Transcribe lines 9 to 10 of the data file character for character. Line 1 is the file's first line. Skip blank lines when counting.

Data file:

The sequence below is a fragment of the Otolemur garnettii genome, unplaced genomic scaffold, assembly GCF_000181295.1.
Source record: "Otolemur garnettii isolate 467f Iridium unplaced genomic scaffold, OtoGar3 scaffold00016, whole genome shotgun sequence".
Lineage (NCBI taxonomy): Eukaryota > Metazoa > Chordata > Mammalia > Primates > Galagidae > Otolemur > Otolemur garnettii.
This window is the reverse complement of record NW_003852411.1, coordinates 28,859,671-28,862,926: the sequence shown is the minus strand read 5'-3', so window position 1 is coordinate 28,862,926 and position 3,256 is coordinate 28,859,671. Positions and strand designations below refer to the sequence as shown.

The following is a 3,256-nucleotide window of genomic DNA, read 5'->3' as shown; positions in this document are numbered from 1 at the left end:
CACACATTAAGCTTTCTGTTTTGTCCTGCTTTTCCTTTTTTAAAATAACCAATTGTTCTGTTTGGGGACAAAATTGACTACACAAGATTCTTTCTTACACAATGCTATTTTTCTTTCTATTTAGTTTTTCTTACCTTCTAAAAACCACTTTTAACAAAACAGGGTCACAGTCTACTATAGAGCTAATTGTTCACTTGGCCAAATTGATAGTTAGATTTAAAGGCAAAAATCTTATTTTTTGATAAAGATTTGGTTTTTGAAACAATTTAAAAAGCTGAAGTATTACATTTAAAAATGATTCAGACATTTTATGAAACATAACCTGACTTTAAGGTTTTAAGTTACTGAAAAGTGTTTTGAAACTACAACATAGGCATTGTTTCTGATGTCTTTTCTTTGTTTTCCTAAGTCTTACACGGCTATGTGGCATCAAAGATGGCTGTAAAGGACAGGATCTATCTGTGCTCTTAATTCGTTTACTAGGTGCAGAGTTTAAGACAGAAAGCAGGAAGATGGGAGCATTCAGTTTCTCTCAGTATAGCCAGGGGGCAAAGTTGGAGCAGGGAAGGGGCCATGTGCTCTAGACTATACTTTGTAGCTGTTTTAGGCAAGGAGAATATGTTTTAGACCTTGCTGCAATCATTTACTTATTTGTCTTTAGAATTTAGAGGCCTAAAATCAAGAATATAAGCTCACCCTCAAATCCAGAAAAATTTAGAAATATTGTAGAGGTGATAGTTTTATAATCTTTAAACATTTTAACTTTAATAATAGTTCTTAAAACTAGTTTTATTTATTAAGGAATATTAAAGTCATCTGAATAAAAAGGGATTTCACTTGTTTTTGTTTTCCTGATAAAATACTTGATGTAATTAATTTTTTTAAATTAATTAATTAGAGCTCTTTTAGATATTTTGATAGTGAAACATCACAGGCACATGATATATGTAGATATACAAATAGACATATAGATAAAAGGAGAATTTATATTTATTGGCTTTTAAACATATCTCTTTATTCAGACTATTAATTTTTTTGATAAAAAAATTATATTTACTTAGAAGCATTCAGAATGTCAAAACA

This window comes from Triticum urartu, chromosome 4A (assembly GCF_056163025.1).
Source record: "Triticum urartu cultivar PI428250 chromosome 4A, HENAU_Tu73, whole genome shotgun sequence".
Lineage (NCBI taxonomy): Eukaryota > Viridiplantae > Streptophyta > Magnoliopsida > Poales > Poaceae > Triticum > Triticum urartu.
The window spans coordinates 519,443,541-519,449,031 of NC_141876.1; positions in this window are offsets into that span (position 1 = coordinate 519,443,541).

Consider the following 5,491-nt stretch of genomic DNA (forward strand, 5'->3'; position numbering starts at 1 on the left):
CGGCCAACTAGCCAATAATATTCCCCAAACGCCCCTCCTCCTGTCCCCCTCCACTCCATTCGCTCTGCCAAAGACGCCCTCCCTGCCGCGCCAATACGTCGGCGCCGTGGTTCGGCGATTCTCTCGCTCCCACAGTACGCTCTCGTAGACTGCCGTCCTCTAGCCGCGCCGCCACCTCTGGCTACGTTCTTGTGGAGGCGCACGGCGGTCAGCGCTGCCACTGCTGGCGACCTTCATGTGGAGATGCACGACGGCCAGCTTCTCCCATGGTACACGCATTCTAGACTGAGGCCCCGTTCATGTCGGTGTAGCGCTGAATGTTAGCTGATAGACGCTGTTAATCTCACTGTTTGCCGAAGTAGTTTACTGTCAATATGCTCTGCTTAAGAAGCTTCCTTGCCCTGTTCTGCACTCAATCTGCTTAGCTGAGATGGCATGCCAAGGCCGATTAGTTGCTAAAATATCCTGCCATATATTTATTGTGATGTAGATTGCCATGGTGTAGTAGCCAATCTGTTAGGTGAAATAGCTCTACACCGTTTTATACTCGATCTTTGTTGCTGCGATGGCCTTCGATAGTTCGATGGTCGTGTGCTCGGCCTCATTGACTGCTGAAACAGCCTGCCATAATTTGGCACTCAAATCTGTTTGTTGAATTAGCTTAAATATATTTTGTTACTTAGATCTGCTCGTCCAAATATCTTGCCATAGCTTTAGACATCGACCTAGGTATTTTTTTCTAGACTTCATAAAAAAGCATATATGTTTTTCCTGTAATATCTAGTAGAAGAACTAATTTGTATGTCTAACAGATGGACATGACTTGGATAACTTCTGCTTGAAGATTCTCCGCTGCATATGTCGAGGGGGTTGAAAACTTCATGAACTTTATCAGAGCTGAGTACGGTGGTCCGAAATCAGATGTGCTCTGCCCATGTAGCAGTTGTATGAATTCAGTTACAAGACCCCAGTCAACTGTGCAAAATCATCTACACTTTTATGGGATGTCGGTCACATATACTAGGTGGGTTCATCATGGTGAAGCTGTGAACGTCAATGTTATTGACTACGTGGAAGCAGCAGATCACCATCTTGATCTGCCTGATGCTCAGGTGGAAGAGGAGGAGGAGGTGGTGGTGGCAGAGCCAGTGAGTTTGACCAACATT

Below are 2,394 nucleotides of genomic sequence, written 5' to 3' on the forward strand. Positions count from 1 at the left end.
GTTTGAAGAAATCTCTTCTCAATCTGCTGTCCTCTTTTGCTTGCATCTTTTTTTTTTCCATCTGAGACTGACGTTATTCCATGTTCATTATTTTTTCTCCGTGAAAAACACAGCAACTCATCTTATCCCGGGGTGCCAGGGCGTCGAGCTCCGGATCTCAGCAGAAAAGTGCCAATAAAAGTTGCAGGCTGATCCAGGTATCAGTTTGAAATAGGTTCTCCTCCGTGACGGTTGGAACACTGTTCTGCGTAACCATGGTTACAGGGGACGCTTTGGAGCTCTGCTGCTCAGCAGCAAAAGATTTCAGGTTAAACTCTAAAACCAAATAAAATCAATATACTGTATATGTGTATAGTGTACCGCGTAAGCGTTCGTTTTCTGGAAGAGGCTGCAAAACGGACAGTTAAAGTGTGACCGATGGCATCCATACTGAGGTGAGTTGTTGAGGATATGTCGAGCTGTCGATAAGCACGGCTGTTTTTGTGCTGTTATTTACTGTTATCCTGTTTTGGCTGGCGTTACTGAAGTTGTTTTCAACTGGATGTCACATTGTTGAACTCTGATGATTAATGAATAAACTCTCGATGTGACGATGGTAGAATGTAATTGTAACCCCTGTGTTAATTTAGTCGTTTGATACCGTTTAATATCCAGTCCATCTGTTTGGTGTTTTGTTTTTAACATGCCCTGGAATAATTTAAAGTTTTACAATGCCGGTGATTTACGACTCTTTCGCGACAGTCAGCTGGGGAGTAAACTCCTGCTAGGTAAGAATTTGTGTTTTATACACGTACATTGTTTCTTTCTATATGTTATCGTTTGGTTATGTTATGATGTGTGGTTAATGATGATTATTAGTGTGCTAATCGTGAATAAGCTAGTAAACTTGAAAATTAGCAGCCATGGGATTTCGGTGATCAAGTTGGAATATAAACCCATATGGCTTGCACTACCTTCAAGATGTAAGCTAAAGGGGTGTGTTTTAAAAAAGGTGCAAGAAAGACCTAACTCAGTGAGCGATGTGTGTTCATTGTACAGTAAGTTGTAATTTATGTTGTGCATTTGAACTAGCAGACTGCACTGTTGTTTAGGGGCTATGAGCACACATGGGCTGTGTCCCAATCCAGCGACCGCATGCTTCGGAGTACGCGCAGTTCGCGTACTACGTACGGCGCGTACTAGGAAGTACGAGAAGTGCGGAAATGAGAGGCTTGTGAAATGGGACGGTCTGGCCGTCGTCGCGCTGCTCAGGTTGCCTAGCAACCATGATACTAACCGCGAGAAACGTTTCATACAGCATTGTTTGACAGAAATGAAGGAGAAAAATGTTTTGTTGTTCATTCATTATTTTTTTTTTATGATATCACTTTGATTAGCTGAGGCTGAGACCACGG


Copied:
Lineage (NCBI taxonomy): Eukaryota > Viridiplantae > Streptophyta > Magnoliopsida > Poales > Poaceae > Triticum > Triticum urartu.
The window spans coordinates 519,443,541-519,449,031 of NC_141876.1; positions in this window are offsets into that span (position 1 = coordinate 519,443,541).